Sen. Sherrod BrownSherrod Campbell BrownSunday Talk Shows: Lawmakers look ahead to House vote on articles of impeachment, Senate trial Sherrod Brown backs new North American trade deal: ‘This will be the first trade agreement I’ve ever voted for’ Trump trade deal likely to sow division in Democratic presidential field MORE (D-Ohio) said Sunday he’s “disappointed” in the vast number of Republicans unwilling to put partisan politics aside to evaluate allegations of President TrumpDonald John TrumpRepublicans aim to avoid war with White House over impeachment strategy New York Times editorial board calls for Trump’s impeachment Trump rips Michigan Rep. Dingell after Fox News appearance: ‘Really pathetic!’ MORE‘s wrongdoing as part of the ongoing impeachment process.
Brown called out Senate Majority Leader Mitch McConnellAddison (Mitch) Mitchell McConnellRepublicans aim to avoid war with White House over impeachment strategy New York Times editorial board calls for Trump’s impeachment CNN’s Cuomo promotes ‘Dirty Donald’ hashtag, hits GOP for ‘loyalty oath’ to Trump MORE (R-Ky.) for saying last week that he’ll work in “total coordination” with the White House during the expected Senate trial.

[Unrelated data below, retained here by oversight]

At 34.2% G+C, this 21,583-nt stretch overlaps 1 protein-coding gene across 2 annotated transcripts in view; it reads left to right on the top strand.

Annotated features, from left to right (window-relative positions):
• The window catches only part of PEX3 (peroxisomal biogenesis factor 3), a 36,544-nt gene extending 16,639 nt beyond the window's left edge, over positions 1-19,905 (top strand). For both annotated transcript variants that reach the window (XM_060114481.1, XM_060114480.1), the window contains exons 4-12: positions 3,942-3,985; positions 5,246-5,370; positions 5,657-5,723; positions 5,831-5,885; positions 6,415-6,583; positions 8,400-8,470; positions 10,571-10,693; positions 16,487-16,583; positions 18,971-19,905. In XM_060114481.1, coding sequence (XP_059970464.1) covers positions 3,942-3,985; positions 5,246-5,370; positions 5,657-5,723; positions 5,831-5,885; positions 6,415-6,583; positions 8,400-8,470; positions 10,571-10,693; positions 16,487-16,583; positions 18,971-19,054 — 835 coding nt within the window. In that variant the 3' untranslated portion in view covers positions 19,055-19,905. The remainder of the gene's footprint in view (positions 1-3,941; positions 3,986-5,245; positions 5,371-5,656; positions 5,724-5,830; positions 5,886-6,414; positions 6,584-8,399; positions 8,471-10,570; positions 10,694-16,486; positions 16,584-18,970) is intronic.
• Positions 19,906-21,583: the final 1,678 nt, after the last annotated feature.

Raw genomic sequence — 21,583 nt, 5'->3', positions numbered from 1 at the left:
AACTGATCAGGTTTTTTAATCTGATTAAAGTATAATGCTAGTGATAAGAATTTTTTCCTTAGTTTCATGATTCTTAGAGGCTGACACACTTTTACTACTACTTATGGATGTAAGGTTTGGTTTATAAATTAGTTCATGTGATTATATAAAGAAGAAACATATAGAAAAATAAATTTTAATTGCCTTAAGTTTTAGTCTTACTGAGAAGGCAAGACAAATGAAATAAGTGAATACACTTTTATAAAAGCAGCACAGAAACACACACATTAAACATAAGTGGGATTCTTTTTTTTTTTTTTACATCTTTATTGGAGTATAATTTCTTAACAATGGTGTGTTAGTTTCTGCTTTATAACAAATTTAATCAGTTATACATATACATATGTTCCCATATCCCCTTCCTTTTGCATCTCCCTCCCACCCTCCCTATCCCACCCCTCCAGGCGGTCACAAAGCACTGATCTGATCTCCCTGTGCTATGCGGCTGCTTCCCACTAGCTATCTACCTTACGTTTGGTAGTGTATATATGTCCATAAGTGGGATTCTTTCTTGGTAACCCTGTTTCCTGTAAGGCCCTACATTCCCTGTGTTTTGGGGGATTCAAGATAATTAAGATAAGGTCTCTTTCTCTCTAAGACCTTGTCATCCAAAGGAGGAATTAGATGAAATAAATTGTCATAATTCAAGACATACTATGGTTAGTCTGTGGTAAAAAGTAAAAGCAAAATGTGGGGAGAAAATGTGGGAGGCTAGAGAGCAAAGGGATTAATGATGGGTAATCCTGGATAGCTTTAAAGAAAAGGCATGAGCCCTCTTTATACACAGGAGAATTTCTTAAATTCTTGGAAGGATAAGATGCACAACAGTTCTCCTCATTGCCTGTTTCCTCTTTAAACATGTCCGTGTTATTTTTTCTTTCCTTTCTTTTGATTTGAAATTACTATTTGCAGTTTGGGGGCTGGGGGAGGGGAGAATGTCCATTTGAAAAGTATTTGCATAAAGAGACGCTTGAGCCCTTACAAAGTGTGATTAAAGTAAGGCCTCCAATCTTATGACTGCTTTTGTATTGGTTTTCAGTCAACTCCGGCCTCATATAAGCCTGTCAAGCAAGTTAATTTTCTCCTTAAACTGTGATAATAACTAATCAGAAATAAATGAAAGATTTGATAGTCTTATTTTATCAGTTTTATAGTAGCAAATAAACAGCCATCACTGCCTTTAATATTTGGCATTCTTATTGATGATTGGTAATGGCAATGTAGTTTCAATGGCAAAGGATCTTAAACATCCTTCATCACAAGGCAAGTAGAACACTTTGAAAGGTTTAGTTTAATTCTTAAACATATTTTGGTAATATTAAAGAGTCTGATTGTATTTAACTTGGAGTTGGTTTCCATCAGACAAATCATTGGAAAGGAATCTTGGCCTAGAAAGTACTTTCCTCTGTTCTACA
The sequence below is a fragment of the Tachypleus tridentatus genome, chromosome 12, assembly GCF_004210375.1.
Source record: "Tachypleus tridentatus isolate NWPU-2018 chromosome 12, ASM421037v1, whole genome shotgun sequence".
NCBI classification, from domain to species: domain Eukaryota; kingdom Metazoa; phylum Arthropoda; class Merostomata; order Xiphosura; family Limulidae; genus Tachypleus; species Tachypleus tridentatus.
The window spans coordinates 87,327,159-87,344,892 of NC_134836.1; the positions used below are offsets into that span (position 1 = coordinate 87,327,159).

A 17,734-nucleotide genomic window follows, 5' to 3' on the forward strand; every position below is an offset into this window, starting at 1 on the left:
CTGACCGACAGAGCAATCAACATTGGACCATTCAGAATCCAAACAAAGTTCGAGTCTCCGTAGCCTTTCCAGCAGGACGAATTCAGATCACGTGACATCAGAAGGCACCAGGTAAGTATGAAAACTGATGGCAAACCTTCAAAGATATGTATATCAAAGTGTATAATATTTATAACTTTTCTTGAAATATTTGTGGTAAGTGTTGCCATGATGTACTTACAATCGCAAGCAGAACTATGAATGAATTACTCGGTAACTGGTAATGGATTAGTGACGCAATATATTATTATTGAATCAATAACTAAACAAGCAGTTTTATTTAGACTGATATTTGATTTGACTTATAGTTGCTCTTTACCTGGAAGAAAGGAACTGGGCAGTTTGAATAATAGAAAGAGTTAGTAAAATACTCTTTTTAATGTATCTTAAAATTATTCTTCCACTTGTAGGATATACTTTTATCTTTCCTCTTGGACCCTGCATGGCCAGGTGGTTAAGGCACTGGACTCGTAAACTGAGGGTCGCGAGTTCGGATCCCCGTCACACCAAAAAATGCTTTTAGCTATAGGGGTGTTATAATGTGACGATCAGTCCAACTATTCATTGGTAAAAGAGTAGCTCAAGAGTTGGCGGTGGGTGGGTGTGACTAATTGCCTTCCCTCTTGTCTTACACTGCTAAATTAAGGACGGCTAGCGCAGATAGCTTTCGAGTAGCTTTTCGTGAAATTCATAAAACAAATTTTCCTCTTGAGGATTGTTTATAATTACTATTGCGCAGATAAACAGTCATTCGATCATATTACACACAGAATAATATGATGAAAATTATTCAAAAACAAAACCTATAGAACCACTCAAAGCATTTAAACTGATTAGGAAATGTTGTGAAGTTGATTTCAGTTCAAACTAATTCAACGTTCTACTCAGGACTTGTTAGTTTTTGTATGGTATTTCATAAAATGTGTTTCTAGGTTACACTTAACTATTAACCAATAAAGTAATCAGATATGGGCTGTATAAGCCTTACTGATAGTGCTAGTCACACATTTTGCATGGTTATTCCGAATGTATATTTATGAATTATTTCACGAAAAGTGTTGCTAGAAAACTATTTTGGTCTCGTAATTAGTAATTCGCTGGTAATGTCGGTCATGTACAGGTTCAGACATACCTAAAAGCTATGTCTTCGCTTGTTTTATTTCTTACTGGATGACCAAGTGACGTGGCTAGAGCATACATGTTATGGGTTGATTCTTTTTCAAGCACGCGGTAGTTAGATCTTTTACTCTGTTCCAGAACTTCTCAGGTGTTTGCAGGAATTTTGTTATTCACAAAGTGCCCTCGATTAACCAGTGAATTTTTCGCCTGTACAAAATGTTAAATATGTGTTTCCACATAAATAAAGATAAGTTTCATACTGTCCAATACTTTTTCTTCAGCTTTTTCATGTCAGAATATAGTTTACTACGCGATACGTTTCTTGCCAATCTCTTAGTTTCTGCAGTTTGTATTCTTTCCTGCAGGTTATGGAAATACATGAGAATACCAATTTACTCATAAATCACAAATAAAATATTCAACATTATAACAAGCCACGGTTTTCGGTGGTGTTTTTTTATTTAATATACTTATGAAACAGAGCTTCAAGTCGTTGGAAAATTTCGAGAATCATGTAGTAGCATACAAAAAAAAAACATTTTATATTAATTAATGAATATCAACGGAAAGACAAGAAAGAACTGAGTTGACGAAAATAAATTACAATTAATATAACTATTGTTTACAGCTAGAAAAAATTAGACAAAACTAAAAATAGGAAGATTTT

“It’s why I’m so disappointed in my colleagues’ see-no-evil, hear-no-evil attitude,” Brown said Sunday on CNN’s “State of the Union.” “That they don’t want to look at anything that might disagree with their world view of Republicanism and this president.”
Brown did not directly respond when asked about Democratic senators who have suggested their minds are made up to convict Trump ahead of the trial, other than saying: “I won’t speak for others.”
But he said he “shares the outrage” of McConnell’s remarks on coordinating with the White House.
“We take an oath that at the beginning of the trial that we will look at the evidence,” Brown said.
“I have very strong feelings about the president, I supported impeachment, he did things that Richard Nixon never did. He solicited a bribe from a foreign leader, but I don’t know that it rises to the level of high crimes and misdemeanors, that it rises to the level of conviction and removal, until I see the evidence, [until] I hear the prosecution which is the House managers, until I hear the president’s defense. Then, you make the decision based on the evidence.”
The House is expected to vote this week on two articles of impeachment against Trump after they passed the House Judiciary Committee in a party-line vote.
A Senate trial is expected to start in early January. Sixty-seven votes in the upper chamber would be needed to convict Trump, who is expected to be acquitted in the Republican-controlled Senate.